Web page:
Words: grist, n. and v.
Friday 04 June 1999
It might not seem strange that in Anglo-Saxon times it should also have meant the grinding of teeth, but, for all the similarity of action between mouth and mill, it is probable that the former derives from the German (in which it also means a peevish person), and survived in that sense in Wiltshire until the last century.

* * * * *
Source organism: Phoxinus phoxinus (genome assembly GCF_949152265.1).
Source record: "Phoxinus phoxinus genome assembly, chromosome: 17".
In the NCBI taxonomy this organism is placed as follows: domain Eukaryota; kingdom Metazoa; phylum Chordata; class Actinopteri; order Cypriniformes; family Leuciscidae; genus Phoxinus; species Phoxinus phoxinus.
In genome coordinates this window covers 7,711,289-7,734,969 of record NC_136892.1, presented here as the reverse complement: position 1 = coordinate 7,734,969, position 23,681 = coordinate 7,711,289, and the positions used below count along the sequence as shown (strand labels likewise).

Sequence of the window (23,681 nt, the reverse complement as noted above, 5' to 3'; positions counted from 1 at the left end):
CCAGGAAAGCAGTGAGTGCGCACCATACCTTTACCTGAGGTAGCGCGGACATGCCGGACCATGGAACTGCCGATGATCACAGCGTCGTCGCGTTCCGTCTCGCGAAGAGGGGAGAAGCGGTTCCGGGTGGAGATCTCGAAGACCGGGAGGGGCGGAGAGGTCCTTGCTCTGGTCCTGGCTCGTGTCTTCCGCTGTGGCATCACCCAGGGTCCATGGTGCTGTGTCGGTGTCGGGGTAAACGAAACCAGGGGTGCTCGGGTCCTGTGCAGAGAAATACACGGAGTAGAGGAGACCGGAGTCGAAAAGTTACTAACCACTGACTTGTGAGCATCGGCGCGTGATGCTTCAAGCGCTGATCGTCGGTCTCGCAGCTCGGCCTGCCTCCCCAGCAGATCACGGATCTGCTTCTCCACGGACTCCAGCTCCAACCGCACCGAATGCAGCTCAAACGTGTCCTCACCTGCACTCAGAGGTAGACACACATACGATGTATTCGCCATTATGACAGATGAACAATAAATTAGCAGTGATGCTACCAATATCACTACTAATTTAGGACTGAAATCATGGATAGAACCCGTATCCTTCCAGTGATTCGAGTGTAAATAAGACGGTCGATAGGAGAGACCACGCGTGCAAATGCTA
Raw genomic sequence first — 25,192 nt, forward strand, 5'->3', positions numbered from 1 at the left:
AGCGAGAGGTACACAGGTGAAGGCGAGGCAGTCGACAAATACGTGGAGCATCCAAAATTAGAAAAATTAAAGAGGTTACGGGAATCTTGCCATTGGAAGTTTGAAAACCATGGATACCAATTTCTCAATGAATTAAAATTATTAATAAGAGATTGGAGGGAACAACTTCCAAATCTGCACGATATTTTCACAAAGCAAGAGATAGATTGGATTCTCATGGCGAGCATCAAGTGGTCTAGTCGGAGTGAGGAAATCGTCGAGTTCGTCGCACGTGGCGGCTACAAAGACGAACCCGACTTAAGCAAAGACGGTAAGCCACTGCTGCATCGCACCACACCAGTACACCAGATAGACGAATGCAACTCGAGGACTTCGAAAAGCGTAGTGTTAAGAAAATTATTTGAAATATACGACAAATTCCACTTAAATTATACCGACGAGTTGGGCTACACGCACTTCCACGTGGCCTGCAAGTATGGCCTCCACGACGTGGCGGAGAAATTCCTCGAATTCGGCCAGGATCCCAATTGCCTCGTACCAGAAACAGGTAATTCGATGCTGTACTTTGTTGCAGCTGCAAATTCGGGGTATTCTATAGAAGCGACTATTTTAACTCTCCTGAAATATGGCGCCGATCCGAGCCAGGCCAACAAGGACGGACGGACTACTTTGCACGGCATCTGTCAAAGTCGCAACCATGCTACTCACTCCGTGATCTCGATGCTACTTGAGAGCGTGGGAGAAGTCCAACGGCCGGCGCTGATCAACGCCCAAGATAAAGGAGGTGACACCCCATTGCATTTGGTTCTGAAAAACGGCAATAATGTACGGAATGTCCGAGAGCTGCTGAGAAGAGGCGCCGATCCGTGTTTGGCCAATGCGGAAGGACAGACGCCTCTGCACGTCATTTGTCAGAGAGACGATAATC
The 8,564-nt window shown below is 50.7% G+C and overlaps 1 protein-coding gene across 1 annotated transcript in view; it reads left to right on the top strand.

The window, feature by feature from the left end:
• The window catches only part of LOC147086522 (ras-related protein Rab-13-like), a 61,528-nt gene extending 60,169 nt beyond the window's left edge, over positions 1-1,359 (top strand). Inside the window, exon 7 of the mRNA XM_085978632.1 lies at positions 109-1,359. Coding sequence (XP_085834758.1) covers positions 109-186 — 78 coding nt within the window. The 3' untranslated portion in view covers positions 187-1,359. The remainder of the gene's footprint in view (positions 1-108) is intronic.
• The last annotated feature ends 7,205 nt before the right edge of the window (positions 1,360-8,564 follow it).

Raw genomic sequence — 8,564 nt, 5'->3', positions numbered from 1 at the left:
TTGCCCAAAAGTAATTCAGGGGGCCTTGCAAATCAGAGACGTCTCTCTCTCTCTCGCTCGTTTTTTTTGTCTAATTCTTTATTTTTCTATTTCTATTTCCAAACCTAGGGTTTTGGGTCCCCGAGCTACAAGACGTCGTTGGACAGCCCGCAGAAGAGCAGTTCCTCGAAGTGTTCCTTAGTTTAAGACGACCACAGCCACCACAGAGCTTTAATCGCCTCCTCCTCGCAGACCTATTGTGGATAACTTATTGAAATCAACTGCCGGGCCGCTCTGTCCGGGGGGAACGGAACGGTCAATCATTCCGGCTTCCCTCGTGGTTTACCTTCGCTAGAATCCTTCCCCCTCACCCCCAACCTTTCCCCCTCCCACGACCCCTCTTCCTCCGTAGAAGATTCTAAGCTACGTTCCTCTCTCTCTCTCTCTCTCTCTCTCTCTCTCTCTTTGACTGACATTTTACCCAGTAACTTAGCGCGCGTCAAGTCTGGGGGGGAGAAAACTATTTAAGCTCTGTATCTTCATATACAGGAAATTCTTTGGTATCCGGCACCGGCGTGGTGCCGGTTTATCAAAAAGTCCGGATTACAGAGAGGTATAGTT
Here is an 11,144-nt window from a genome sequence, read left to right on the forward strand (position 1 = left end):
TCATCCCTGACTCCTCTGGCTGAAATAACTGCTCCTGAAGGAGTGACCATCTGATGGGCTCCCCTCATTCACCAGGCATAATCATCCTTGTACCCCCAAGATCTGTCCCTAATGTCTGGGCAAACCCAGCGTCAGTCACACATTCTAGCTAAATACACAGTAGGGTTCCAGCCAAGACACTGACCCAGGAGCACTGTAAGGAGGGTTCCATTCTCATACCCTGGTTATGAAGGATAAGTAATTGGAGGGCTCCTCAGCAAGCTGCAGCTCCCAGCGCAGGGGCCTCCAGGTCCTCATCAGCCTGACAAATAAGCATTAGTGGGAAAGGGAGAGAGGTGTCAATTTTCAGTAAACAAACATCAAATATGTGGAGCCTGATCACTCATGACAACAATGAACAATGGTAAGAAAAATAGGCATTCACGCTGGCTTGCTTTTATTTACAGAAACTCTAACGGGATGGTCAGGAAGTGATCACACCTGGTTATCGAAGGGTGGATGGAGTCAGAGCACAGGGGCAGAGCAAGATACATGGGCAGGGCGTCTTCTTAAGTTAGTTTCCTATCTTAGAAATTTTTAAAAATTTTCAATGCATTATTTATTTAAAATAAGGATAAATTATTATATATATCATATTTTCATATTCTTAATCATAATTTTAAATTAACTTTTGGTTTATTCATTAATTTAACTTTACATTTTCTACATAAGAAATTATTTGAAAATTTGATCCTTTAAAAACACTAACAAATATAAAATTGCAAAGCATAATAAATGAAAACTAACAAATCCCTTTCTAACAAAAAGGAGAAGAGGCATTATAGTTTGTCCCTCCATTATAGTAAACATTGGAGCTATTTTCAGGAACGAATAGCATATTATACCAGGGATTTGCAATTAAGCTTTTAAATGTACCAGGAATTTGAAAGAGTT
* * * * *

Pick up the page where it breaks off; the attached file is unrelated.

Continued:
That it should also be a size of yarn might seem less obvious, but that is derived from gird.
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- 5 Grayson Perry: London needs affordable housing because 'rich people don't create culture'
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